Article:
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Vectors and Scalars Scalars have magnitude only e.g. mass, speed, distance Vectors have magnitude and direction e.g. force of 10 N to the left.. Velocity,

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Presentation on theme: "Vectors and Scalars Scalars have magnitude only e.g. mass, speed, distance Vectors have magnitude and direction e.g. force of 10 N to the left.. Velocity,"— Presentation transcript:

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2 Vectors and Scalars Scalars have magnitude only e.g. mass, speed, distance Vectors have magnitude and direction e.g. force of 10 N to the left.. Velocity, displacement, weight,acceleration…….

3 Adding Vectors Vectors are represented by arrows : 10 N to left or - 10 N 20 N to the right or + 20 N Resultant is = +10 N

4 Adding Vectors Add the vectors : 6 N north plus 8 N to the East. Draw a Vector diagram, add the vectors Head to Tail. Use Pythagoreus or scale diagram to calculate resultant. Use trig or measure angle ø North ø 10 N on a bearing of 053 0

5 Velocity and Displacement Displacement ( vector ) : Distance as the crow flies from start to finish plus the direction

6 Velocity and Displacement A student walks 3 km north then 3 km west. North Distance travelled = km. Displacement is resultant of vector addition = from north to finishing point

7 Acceleration Rate of change of velocity : Vector

8 Graphs Slope of velocity time graph is acceleration Area under velocity time graph is displacement Slope of displacement time equals velocity Velocity / acceleration / displacement downwards normally negative

9 Equations of Motion

10 Projectile Motion Horizontal and vertical motion Ignore spin and friction : horizontal velocity remains constant Vertical velocity subject to gravitational force

11 Projectile Motion Consider vertical motion v t Ball falling vertically. Accelerates at ms -2 a t

12 Projectile Motion Consider horizontal motion v t Ball travels at constant horizontal velocity

13 Projectile Motion Combine both motions : Horizontal velocity remains constant BUT the vertical velocity increases at a rate of 9.8 m s -2

14 Forces Force is a push or a pull Forces change the speed, shape or direction of an object Unbalanced forces cause vehicle to accelerate ( velocity changes ) I N causes a vehicle of mass 1 kg to accelerate at 1 m s -2

15 Newton’s Second Law of Motion F un = m. A Man in lift ! Weight F g Reaction force of floor on man F r F g > F r therefore unbalanced force, F un acts downwards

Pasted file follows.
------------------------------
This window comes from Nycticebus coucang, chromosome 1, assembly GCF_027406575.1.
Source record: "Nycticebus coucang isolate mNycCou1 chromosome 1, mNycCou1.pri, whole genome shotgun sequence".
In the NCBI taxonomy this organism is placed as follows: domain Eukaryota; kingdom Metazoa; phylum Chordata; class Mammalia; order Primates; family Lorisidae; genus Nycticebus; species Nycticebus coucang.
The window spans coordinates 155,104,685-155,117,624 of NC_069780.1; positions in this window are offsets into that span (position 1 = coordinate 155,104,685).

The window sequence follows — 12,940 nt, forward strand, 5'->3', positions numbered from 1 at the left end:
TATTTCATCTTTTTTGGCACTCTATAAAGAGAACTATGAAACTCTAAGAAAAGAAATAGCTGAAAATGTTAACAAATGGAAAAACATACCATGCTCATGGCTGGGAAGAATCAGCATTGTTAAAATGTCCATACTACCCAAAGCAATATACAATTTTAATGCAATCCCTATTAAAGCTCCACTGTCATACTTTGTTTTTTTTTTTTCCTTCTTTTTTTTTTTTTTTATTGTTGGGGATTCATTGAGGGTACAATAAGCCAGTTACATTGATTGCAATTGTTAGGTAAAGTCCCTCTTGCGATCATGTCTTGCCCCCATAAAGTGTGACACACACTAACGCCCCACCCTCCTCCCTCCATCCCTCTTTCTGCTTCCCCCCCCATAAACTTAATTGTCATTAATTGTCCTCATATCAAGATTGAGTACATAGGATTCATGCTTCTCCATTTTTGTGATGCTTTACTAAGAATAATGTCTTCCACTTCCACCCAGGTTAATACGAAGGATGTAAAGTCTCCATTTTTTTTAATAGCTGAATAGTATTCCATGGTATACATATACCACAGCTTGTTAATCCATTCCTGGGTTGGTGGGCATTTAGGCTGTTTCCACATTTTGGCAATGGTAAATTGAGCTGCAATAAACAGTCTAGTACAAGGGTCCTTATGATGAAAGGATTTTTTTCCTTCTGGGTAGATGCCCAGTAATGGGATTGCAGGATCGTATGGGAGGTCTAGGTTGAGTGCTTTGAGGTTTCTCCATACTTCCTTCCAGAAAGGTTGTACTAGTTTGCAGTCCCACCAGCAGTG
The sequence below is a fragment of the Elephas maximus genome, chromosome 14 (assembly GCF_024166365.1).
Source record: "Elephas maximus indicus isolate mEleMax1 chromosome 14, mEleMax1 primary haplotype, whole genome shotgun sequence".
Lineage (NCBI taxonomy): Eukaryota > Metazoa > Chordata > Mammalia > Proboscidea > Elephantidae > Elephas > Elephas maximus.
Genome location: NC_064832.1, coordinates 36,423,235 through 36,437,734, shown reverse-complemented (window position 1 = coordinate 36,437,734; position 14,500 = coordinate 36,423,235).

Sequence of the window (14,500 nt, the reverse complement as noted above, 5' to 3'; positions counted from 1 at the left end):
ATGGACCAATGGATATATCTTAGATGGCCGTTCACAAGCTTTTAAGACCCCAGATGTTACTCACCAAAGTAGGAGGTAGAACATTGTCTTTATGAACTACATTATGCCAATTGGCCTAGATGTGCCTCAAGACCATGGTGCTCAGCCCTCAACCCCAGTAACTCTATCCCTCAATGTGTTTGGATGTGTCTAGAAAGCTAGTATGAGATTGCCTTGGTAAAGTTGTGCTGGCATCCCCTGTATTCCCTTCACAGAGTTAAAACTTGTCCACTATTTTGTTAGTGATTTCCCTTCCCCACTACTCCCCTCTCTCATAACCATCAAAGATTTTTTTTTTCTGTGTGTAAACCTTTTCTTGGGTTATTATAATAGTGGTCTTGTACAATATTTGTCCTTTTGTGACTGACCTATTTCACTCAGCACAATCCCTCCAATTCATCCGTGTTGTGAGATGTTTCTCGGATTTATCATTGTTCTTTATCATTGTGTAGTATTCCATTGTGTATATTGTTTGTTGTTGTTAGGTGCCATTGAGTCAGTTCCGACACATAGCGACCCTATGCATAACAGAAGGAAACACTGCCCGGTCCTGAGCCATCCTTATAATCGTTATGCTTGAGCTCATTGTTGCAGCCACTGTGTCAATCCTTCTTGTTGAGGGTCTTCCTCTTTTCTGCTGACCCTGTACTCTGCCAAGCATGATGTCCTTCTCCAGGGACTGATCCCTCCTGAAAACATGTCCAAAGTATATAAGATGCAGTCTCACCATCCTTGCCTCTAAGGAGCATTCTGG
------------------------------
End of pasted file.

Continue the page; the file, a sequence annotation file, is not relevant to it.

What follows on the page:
16 Newton’s Second Law of Motion F un = m. A Man in lift ! Weight F g Reaction force of floor on man F r F r > F g therefore unbalanced force, F un acts upwards

17 Newton’s Second Law of Motion Vehicles accelerate to right at 2 m s -2 Force transmitted through towbar accelerates car at 2 m s -2 = m. a = 1000 x 2 = N Total force applied accelerates tractor and car at 2 m s -2 = m. a = 6000 x 2 = N 1000 kg 5000 kg

18 Conservation of Energy E p to E k Work done against friction

19 Momentum Product of mass and velocity Vector units kg ms -1 or N s p = m.v

20 Momentum Momentum is conserved provided NO external forces act Elastic collision E k is conserved Inelastic collision E k is ‘lost’ Explosion E k is ‘gained’

21 Impulse This is called the impulse of the force and it equals the change in momentum

22 Impulse In collisions the bigger the collision time the smaller the force acting and the less damaged caused. Crumple zones on cars increase the collision time. Force time Area under graph = change in momentum

23 Density Mass per unit volume 1 g per cm 3 1 kg per m 3

24 Density Densities of solids and liquids are approx 1000 times greater than gases. Particle spacing in a gas is approx 10 times greater than in a solid If a solid is made up of millions of cubes then each cube would contain 1000 particles ( 10 x 10 x 10 ) but a gas would only contain 1 particle per cube hence density of solid is c.a times that of gas

25 Pressure Pressure = Force Area (1 N/m 2 = 1 Pascal )

26 Pressure in Liquids Pressure in liquids acts in all directions

27 Greater the depth the greater the weight of liquid Greater the density of liquid the greater the weight acting at the same height Greater g greater the weight P = ρ.g.h

28 Buoyancy F gravity F upthrust Pressure on bottom of sub > pressure on top Pressure = force acting per unit area Hence force acting on bottom surface > force acting on top Unbalanced force acts upwards : called Upthrust or Buoyancy Force

29 Kinetic Theory of Gases Matter is made of small particles Particles are different sizes for different elements Particles cannot be compressed Particles are always moving At same temp ALL particles have the same kinetic energy ALL collisions are ELASTIC

30 Kinetic Theory of Gases Gas exerts a pressure because the particles hit wall of container ( pressure = force per unit area ) Pressure depends on number of collisions per second force acting per collision ( actually change in momentum )

31 Kinetic Theory of Gases As Temp increases the E k of particles increases, they hit the wall with a bigger force and more frequently hence pressure increases As volume decreases the number of collisions per second increases and the average force acting increases : pressure increases

32 Absolute Zero At 0 Kelvin, particles of a gas would have NO kinetic energy and would be stationary. This is the lowest temperature in the universe. 0 K = C 0 0 C = 273 K A temp difference of 1 K equals a temp difference of 1 0 C

33 Gas Laws

34 Pressure Volume At constant Temperature

35 Pressure Temperature At Constant Volume

36 Volume Temperature At Constant Pressure


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